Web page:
In 1636, 140 years before John Hancock would emblazon his signature on the Declaration of Independence, the Pilgrims established the first system of veterans benefits in America – promising in law to support disabled soldiers. Since then, our nation has passed numerous laws and chartered multiple veterans service organizations to continue taking care of those who served and fought for our freedom.
Today, the Department of Veterans Affairs (VA) is the primary federal agency tasked with keeping the promises we have made to our veterans after they complete their service. Like any government agency, it was created to do good and suffers from inefficiency. While the VA does help many veterans, sometimes they miss the mark – badly. A new rule is scheduled to go into effect early next year that will threaten a veteran’s access to emergency medical care.
The VA rule, inconspicuously called “Change in Rates VA Pays for Special Modes of Transportation,” would lower the reimbursements both ground and air ambulance providers receive when transporting a veteran in an emergency to a level substantially below the actual cost of service. This change would no doubt put access to ambulance services in jeopardy, placing veterans – especially rural veterans who have fewer options for medical transportation – in a situation where they have nowhere to turn during a medical emergency.
Thankfully, the VA rule has drawn significant opposition in Congress and recently resulted in the introduction of bipartisan legislation in the House and Senate known as the VA Emergency Transportation Access Act. (S. 2757 and H.R. 5530). This bipartisan legislation would prevent the VA from reducing ambulance reimbursement rates unless the VA can ensure that the rate changes will not reduce the access veterans have to emergency medical transportation.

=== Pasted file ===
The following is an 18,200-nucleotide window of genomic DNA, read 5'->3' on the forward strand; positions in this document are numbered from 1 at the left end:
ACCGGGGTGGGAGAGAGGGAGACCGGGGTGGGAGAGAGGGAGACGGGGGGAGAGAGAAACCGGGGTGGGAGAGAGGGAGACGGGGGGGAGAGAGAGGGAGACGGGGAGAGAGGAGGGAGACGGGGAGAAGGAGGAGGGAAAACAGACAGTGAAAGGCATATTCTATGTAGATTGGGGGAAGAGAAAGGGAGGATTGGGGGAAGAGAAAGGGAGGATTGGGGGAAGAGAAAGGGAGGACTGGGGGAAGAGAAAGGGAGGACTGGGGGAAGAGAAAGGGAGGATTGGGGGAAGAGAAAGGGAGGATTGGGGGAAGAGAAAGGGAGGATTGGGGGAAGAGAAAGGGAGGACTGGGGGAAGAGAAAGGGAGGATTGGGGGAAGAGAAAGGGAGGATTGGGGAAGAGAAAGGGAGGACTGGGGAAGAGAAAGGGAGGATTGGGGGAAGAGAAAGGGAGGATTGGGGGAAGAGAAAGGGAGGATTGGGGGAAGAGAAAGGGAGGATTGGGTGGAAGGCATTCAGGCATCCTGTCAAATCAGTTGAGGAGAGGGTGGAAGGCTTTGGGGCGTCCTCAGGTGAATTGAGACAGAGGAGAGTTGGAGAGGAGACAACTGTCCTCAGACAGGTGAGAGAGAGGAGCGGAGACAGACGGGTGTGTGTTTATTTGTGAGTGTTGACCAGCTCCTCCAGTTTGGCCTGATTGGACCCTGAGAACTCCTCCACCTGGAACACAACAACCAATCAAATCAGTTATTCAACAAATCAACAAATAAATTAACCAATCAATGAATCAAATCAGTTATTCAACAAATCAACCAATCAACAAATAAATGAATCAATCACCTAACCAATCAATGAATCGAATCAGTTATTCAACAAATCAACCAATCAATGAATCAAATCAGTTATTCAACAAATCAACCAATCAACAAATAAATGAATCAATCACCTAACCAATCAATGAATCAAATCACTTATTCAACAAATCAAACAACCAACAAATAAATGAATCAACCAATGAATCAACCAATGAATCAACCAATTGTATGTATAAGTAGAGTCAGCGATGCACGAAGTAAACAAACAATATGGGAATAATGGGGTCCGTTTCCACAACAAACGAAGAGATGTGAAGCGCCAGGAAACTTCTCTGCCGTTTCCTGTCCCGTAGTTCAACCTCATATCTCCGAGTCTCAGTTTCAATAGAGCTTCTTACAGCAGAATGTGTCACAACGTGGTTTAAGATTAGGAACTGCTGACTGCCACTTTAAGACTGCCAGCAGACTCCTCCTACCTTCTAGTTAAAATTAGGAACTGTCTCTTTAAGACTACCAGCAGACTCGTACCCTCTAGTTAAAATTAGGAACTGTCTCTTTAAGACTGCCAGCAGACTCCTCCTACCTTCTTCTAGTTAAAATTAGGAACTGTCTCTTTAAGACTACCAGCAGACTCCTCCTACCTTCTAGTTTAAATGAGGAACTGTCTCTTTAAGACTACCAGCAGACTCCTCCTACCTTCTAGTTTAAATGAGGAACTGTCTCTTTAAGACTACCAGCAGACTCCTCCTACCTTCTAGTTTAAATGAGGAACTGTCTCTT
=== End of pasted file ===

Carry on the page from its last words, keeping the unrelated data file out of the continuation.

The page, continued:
In a recent announcement in support of this bipartisan fix, the American Legion’s Executive Director of Government Affairs explained just how urgent passing this legislation is, stating, “This timely proposal rightfully institutes accountability from the Department of Veterans Affairs and continuity for our nation’s veterans to receive the emergency care they need, when they need it most – without arbitrary reimbursement rate changes that leave veterans footing outrageous emergency transportation service bills and diminished access to emergency services.”
While I know election season is quickly approaching, I’m hopeful Wisconsin’s members of Congress – from both parties – can use this as an opportunity to demonstrate there are issues that are more important than party or politics. That they can keep one of the longest, most cherished, promises the American people have made – to take care of our veterans.
Captain Jason Church (U.S. Army Ret.) lost both his legs to an IED in Afghanistan in 2012. He is now a lawyer and veteran’s advocate. He and his wife live in Waukesha County.